Much of western Europe during this period enjoyed multiple sources of law. In particular, guilds, merchants, and other individuals drafting contracts could choose among the urban communal law, the canon law of the Church, and their own Lex Mercatoria.[Ref: Benson, Berman] The numbers of contracts drafted, as well as the details and integrity of their contents, were unprecedented in history. Typical contracts of the period waive rights under urban or royal law, which left the default (the merchant’s own courts, the Lex Mercatoria). One could, alternatively, write into a contract a “pledge of faith” so that the contract would be covered by canon law. The Medieval Church, as a result of this, as well as of the result of its own production and trade activities, was far more than a religious institution.

Canon law, like the ringing of bells we will discuss below, was meant to be a local public service, available only to a surrounding community that consisted of tithing Catholics. Another such public service, provided in the early and high Middle Ages primarily by the Church, but later taken over by municipal and still later by royal governments, was the keeping of the standard weights and measures, by which the standard weights and measures used in the markets were audited.7

As such, it was most commonly used in local contracts, such as loans to apermanent resident. If the debtor could not pay back the loan, his creditorswould present the contract to the parish priest and ask for anexcommunication. Such condemnation was a common event, but it was damagingnevertheless. In the town church, and in the larger towns this could be alooming dark cathedral, the congregation gathered and listened to the sermon,with the deadbeat separated out. After the sermon the priest from his pulpitread out the name of the oath-breaker, and denounced him, telling thetownspeople what the excommunication was for. Reaching the end of hiscondemnation, all the candles in the church were snuffed out, reflecting thenew state of the condemned’s soul. The bell was tolled, using the particularsequence and bell used for a funeral.6

The deadbeat now could not attend church. If he died while excommunicate, he would be buried in unconsecrated ground, and would usually believe the doctrine that he was condemned to hell. Wroe has described the penance with which a miscreant in a 14th century French town, after having worked out a revised payback schedule between himself, his creditors, and his Church – and in monetary terms the Church was quite lenient—later won back his soul:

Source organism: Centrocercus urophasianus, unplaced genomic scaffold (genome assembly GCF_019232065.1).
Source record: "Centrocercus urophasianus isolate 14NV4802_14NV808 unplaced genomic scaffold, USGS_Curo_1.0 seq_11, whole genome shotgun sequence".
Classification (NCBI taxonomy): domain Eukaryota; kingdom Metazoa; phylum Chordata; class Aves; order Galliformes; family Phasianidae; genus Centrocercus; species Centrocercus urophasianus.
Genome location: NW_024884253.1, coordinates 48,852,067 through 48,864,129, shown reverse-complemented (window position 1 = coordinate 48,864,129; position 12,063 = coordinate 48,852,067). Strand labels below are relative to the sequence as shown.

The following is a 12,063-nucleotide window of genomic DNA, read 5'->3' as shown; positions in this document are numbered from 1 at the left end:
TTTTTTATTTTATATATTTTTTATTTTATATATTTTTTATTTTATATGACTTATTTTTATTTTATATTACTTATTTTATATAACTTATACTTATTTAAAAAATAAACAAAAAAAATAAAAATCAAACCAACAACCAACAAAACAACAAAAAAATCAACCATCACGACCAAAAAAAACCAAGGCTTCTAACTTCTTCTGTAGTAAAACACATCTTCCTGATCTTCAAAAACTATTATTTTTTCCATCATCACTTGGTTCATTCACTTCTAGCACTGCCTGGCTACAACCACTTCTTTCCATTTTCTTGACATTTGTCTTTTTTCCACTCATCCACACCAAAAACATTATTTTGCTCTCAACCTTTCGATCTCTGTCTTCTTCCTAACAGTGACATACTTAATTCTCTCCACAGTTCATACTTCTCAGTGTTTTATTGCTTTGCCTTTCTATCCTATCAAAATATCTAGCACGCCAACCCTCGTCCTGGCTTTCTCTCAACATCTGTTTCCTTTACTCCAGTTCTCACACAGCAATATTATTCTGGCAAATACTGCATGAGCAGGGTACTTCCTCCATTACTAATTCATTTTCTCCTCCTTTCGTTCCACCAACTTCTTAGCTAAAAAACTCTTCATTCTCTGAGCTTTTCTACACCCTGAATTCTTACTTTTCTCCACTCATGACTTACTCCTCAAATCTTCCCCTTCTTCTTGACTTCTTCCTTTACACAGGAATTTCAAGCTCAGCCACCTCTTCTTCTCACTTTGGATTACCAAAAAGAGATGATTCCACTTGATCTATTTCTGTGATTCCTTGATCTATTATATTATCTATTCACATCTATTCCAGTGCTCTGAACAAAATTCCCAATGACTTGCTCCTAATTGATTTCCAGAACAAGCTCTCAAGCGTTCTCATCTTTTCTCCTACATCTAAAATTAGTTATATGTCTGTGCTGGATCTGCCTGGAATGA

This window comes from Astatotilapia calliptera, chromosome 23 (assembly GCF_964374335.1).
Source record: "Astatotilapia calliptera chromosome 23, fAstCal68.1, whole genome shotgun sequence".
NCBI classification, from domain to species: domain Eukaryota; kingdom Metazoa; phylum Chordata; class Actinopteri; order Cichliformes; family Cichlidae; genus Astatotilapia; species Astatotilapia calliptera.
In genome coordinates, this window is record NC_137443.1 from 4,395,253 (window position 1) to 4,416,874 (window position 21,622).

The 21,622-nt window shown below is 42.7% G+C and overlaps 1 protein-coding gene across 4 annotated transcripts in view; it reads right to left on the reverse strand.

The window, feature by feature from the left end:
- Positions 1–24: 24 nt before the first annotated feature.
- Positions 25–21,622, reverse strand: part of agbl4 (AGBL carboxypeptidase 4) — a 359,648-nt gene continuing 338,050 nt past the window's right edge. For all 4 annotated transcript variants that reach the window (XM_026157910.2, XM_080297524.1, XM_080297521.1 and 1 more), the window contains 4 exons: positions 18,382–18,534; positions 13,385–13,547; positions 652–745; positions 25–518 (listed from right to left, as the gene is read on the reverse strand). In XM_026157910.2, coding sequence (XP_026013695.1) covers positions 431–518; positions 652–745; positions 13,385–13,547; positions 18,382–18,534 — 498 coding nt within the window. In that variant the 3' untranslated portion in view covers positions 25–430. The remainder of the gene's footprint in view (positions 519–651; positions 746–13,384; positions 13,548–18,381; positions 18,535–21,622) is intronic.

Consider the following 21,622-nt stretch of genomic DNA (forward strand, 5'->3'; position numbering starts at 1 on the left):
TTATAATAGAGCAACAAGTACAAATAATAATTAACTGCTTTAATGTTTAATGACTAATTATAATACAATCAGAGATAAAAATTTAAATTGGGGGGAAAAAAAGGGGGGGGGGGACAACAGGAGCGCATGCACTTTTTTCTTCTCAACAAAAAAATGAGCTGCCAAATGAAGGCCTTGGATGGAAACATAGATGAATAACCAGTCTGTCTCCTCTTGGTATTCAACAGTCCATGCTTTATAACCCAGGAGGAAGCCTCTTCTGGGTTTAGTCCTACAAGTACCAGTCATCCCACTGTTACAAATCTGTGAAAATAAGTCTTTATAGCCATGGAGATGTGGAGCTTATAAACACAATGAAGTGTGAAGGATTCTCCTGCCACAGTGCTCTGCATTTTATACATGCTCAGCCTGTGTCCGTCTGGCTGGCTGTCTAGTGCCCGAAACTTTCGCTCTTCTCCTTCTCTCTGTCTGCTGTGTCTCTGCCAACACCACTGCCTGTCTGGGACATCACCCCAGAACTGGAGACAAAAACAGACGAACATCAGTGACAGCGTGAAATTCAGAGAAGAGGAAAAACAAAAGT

The penitent deadbeat stood in front of the congregation, “in an unbelted shirt, bareheaded and without his shoes, holding one of the same thick candles he carried, sometimes, on watch duty. Hot wax dribbled down the sides of it to set on his hand and arm. After a while, his arm ached. He looked like a man who had been pulled out of bed and out of some moral torpor. Most of the neighbors, sympathetically, tried not to moralize about this penance, but some did. The longer a man remained excommunicate, seeming not to care, the more people querie his adherence to his faith as well as his solvency….Inside the parish, therefore, there was no escaping the publicity of debt.”6

Canonical Bells

In our time, the tallest and most expensive buildings belong to some of our most important economic institutions – multinational corporations. The size and expense of our skyscrapers will provide future archaeologists an important clue that these institutions played a big role in our economy. In the high and late Middle Ages, the tallest structures in Europe were bell towers—larger and more numerous in that region than on any other continent. Chartres in the year 1169 boasted a 437 foot tower, the world’s tallest. These towers, besides the churches they were built upon, were also the most expensive structures in town.

Some historians claim that the size and expense of Europe’s steeples and public clocks, like the size and expense of the churches they were built upon, reflected the predominant role of religion in medieval life, as opposed to business in ours. Given that the churches and cathedrals themselves were expensive, this is a plausible claim. However, we have seen that the Church also played a leading role in the economy, both by its own economic activities and by its role in commercial law. The church bells and their clocks also played a major economic role.

Telling time was not the only, and perhaps not even initially the main, function of church towers and their bells. An important early function of the bell tower was as an alarm, to inform the town of emergencies such as a fire or attacking army. The towers also sometimes made a good vantage point to detect such events. They tolled for events such as baptisms and funerals. Timekeeping became its primary function, first in order to call people to mass, but soon as a general service the Church provided to the surrounding Catholic community that supported it. Long before the mechanical clock, residents within a few miles of a church started working their schedules around the canonical hours – sundial-based unequal hours – tolled on its bells.